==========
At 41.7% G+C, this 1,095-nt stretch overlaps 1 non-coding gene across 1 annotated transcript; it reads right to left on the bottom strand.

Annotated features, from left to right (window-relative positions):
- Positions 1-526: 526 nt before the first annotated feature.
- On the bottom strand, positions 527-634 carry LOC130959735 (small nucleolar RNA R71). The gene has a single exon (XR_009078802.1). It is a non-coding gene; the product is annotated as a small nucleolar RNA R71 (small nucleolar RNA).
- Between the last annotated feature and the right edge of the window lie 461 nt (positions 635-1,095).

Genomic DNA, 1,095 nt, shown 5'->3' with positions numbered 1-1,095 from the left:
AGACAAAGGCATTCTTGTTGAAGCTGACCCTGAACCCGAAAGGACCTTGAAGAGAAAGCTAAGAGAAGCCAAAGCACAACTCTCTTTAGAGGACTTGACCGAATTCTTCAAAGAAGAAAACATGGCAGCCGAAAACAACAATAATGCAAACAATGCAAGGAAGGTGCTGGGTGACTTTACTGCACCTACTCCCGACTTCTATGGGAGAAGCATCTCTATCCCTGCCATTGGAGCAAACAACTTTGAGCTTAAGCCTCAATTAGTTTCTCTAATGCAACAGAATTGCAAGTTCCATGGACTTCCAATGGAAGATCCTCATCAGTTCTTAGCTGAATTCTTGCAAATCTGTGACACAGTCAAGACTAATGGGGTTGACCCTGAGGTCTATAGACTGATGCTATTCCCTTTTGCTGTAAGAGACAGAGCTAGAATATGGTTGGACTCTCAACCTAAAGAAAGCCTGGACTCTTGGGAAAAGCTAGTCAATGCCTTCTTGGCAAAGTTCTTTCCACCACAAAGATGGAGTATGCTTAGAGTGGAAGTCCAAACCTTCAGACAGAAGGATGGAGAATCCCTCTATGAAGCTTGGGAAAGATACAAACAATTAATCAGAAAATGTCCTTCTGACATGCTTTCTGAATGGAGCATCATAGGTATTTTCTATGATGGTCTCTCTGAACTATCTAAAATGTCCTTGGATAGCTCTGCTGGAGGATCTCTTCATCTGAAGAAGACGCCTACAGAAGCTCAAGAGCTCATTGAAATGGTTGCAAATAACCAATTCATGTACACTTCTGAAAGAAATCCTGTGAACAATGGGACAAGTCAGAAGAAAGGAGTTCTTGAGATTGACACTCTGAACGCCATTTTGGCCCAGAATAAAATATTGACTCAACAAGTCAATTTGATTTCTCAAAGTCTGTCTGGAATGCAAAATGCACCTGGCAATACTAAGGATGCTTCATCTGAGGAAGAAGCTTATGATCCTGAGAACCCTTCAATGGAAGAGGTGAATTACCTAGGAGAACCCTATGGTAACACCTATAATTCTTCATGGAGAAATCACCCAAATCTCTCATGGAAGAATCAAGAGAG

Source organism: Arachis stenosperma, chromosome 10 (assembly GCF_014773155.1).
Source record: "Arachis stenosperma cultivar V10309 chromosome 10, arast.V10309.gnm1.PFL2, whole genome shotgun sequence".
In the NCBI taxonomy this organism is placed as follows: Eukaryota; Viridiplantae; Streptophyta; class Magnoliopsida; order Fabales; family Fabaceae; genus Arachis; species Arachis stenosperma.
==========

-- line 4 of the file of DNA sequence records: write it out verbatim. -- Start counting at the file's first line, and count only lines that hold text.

- On the bottom strand, positions 527-634 carry LOC130959735 (small nucleolar RNA R71). The gene has a single exon (XR_009078802.1). It is a non-coding gene; the product is annotated as a small nucleolar RNA R71 (small nucleolar RNA).